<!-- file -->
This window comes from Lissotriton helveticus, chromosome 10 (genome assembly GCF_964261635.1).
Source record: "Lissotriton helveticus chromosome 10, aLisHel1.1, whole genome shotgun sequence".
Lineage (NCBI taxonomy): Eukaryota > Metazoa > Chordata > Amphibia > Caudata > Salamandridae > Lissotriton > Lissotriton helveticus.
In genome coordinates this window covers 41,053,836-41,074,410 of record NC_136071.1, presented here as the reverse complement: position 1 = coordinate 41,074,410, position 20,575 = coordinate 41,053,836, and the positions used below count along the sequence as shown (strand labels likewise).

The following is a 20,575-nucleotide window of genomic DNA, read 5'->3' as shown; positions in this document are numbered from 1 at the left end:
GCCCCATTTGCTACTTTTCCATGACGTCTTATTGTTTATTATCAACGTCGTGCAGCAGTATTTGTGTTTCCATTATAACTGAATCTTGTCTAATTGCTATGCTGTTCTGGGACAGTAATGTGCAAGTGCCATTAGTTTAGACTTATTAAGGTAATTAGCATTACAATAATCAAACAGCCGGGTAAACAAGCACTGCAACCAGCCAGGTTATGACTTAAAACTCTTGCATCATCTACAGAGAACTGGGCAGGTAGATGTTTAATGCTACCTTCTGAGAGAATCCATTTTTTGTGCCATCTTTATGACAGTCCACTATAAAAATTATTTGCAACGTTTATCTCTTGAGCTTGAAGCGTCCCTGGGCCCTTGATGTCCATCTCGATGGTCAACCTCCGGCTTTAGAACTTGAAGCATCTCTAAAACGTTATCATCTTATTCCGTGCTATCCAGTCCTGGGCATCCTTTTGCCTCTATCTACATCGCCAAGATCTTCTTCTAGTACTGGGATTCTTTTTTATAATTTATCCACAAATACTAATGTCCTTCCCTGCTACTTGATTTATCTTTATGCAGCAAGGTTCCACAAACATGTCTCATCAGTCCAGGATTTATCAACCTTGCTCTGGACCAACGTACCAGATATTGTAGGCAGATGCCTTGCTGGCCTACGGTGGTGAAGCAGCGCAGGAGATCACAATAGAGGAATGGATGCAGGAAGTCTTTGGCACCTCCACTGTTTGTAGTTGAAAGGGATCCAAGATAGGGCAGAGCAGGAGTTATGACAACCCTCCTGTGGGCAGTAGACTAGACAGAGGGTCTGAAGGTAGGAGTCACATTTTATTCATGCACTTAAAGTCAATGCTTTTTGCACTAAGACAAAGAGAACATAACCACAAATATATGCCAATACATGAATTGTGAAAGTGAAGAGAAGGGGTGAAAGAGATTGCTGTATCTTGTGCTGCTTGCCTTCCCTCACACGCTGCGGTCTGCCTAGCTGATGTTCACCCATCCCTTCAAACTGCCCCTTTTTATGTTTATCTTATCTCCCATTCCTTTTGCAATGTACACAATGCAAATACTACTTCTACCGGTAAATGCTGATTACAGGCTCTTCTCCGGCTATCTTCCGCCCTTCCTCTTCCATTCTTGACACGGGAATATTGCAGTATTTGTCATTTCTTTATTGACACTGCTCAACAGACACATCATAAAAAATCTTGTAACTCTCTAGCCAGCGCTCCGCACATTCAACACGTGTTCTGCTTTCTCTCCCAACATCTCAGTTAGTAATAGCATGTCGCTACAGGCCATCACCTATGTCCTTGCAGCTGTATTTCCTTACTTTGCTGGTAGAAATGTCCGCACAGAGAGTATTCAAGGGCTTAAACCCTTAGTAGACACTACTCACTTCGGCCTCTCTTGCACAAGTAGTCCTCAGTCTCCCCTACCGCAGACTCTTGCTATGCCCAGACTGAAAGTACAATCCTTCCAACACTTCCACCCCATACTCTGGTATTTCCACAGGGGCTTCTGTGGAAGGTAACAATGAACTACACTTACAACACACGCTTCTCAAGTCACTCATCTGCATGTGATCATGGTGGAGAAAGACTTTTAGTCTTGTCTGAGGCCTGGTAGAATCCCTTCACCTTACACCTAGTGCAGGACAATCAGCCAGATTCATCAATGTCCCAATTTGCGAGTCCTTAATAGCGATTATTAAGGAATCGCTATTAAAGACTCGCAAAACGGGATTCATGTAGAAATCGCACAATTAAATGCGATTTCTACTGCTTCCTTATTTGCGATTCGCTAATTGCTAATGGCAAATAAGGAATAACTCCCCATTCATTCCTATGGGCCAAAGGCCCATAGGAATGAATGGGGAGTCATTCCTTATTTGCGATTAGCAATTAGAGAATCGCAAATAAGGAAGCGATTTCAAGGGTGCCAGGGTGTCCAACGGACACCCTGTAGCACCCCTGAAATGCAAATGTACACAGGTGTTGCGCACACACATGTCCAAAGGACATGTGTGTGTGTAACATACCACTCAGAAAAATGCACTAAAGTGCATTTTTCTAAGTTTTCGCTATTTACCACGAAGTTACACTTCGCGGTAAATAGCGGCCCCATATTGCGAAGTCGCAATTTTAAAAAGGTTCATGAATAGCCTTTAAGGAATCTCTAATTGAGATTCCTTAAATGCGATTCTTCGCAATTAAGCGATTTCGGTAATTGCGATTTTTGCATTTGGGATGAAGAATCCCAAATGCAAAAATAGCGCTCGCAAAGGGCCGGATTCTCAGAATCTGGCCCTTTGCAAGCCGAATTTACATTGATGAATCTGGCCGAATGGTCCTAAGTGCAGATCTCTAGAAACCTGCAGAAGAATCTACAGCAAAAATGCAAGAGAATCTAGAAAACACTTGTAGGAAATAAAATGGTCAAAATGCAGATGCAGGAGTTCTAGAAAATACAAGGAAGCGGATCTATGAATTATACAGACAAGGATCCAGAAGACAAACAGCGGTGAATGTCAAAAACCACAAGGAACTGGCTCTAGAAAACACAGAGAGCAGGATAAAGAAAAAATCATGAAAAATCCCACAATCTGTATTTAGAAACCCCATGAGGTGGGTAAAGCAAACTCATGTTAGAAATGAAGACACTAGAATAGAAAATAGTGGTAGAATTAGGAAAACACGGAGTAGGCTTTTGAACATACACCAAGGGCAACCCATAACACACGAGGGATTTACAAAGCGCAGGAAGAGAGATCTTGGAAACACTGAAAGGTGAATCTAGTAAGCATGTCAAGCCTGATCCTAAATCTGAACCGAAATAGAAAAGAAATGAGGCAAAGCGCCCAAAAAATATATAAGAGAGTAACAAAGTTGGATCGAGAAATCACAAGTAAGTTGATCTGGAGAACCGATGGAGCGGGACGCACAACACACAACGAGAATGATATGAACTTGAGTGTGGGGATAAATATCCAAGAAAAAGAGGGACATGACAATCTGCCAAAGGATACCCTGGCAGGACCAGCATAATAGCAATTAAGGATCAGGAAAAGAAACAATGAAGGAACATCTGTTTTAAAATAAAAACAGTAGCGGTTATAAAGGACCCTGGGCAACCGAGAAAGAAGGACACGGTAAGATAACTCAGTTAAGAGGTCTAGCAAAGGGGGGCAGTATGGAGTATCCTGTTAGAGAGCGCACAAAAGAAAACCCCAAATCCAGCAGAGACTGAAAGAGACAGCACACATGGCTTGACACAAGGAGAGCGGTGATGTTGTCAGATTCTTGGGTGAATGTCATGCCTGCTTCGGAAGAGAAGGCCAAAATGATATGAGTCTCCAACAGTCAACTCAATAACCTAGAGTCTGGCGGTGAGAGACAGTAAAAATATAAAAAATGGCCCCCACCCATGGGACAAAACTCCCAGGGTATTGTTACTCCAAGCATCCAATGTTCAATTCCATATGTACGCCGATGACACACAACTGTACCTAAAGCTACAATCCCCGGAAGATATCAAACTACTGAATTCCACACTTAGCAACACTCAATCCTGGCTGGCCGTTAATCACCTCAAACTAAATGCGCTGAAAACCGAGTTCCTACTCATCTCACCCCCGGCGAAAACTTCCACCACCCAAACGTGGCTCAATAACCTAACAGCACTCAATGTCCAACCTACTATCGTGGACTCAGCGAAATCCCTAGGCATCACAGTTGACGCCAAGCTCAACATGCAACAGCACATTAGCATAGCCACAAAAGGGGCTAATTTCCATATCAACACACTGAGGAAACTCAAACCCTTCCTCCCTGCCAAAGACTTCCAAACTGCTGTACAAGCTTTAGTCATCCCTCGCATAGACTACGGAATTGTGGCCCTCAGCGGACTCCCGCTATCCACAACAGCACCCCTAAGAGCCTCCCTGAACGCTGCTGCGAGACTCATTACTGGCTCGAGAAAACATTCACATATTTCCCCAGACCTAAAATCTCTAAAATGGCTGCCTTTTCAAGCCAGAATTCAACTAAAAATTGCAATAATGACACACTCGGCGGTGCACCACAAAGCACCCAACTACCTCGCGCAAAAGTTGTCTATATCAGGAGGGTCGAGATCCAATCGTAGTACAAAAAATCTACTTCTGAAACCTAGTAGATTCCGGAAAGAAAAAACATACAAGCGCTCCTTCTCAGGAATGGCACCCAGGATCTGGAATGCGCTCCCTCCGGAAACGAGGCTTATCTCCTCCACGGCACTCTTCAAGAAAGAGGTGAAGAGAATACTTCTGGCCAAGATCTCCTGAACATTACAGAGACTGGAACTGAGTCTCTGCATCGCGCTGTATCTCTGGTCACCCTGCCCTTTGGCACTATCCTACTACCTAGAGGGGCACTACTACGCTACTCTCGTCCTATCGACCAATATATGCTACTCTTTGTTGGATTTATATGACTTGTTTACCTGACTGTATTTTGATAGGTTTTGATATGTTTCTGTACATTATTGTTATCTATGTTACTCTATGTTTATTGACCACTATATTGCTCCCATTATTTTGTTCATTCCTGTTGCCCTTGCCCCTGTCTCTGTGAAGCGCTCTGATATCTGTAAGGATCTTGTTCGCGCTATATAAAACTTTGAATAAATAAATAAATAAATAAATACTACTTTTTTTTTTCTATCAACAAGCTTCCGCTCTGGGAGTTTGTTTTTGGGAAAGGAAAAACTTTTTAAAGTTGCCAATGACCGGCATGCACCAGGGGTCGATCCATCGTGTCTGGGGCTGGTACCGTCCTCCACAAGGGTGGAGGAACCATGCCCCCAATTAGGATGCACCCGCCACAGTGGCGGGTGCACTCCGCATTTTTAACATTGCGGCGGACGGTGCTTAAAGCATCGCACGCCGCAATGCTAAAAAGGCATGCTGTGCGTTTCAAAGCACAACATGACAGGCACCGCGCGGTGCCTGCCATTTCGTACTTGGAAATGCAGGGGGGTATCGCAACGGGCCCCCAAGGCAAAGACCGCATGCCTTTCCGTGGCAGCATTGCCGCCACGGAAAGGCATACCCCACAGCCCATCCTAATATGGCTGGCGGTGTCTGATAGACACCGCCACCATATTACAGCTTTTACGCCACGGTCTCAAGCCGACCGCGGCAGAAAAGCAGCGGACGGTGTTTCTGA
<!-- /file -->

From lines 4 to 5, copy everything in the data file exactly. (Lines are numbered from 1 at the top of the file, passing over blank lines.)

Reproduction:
In genome coordinates this window covers 41,053,836-41,074,410 of record NC_136071.1, presented here as the reverse complement: position 1 = coordinate 41,074,410, position 20,575 = coordinate 41,053,836, and the positions used below count along the sequence as shown (strand labels likewise).

The following is a 20,575-nucleotide window of genomic DNA, read 5'->3' as shown; positions in this document are numbered from 1 at the left end: